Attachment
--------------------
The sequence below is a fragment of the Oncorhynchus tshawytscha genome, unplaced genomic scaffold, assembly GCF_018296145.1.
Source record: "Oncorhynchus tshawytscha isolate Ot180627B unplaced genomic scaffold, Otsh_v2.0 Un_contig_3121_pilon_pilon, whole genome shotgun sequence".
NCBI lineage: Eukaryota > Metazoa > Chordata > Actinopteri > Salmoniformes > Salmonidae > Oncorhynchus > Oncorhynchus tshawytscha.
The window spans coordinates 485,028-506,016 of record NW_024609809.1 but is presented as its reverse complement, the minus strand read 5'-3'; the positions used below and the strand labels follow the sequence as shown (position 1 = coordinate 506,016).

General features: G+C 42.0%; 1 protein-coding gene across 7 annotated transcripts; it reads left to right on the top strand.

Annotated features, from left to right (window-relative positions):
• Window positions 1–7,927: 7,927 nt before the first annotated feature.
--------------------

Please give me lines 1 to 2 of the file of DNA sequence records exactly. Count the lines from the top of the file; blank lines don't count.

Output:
The sequence below is a fragment of the Oncorhynchus tshawytscha genome, unplaced genomic scaffold, assembly GCF_018296145.1.
Source record: "Oncorhynchus tshawytscha isolate Ot180627B unplaced genomic scaffold, Otsh_v2.0 Un_contig_3121_pilon_pilon, whole genome shotgun sequence".